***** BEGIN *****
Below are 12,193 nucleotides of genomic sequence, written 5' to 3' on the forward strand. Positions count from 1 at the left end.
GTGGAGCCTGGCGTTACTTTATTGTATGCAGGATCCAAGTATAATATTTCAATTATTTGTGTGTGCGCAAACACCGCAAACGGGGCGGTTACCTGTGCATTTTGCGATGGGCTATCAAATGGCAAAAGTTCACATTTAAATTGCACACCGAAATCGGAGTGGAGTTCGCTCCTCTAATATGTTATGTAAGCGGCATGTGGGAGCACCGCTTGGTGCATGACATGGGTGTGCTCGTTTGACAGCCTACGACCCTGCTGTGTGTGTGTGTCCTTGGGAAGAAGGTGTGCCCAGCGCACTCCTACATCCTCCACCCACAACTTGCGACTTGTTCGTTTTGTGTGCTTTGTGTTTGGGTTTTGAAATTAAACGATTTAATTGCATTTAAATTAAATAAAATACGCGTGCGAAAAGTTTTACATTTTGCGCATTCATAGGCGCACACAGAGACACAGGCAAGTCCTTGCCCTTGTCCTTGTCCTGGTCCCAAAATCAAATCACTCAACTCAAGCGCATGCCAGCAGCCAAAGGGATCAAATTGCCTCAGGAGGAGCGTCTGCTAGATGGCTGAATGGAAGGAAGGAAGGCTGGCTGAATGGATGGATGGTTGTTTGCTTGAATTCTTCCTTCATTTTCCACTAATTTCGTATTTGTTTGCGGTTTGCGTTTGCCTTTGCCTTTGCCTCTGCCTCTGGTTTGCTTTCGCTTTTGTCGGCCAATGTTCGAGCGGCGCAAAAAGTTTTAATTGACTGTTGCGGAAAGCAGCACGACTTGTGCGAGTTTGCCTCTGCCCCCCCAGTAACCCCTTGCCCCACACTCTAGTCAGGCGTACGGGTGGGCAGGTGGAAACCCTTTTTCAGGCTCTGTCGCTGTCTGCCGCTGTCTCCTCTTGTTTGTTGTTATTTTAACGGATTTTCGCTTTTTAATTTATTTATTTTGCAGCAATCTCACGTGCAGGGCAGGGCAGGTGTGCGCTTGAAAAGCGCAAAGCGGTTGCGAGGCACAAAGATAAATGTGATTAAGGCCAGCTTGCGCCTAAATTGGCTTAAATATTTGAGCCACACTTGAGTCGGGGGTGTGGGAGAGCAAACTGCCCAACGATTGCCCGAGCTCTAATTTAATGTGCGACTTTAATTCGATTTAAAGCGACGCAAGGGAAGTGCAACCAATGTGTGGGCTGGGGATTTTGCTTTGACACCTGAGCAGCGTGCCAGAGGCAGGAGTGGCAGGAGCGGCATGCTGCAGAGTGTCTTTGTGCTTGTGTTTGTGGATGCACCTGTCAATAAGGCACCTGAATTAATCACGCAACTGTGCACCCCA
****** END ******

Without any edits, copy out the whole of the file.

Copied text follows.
Below are 12,193 nucleotides of genomic sequence, written 5' to 3' on the forward strand. Positions count from 1 at the left end.
GTGGAGCCTGGCGTTACTTTATTGTATGCAGGATCCAAGTATAATATTTCAATTATTTGTGTGTGCGCAAACACCGCAAACGGGGCGGTTACCTGTGCATTTTGCGATGGGCTATCAAATGGCAAAAGTTCACATTTAAATTGCACACCGAAATCGGAGTGGAGTTCGCTCCTCTAATATGTTATGTAAGCGGCATGTGGGAGCACCGCTTGGTGCATGACATGGGTGTGCTCGTTTGACAGCCTACGACCCTGCTGTGTGTGTGTGTCCTTGGGAAGAAGGTGTGCCCAGCGCACTCCTACATCCTCCACCCACAACTTGCGACTTGTTCGTTTTGTGTGCTTTGTGTTTGGGTTTTGAAATTAAACGATTTAATTGCATTTAAATTAAATAAAATACGCGTGCGAAAAGTTTTACATTTTGCGCATTCATAGGCGCACACAGAGACACAGGCAAGTCCTTGCCCTTGTCCTTGTCCTGGTCCCAAAATCAAATCACTCAACTCAAGCGCATGCCAGCAGCCAAAGGGATCAAATTGCCTCAGGAGGAGCGTCTGCTAGATGGCTGAATGGAAGGAAGGAAGGCTGGCTGAATGGATGGATGGTTGTTTGCTTGAATTCTTCCTTCATTTTCCACTAATTTCGTATTTGTTTGCGGTTTGCGTTTGCCTTTGCCTTTGCCTCTGCCTCTGGTTTGCTTTCGCTTTTGTCGGCCAATGTTCGAGCGGCGCAAAAAGTTTTAATTGACTGTTGCGGAAAGCAGCACGACTTGTGCGAGTTTGCCTCTGCCCCCCCAGTAACCCCTTGCCCCACACTCTAGTCAGGCGTACGGGTGGGCAGGTGGAAACCCTTTTTCAGGCTCTGTCGCTGTCTGCCGCTGTCTCCTCTTGTTTGTTGTTATTTTAACGGATTTTCGCTTTTTAATTTATTTATTTTGCAGCAATCTCACGTGCAGGGCAGGGCAGGTGTGCGCTTGAAAAGCGCAAAGCGGTTGCGAGGCACAAAGATAAATGTGATTAAGGCCAGCTTGCGCCTAAATTGGCTTAAATATTTGAGCCACACTTGAGTCGGGGGTGTGGGAGAGCAAACTGCCCAACGATTGCCCGAGCTCTAATTTAATGTGCGACTTTAATTCGATTTAAAGCGACGCAAGGGAAGTGCAACCAATGTGTGGGCTGGGGATTTTGCTTTGACACCTGAGCAGCGTGCCAGAGGCAGGAGTGGCAGGAGCGGCATGCTGCAGAGTGTCTTTGTGCTTGTGTTTGTGGATGCACCTGTCAATAAGGCACCTGAATTAATCACGCAACTGTGCACCCCA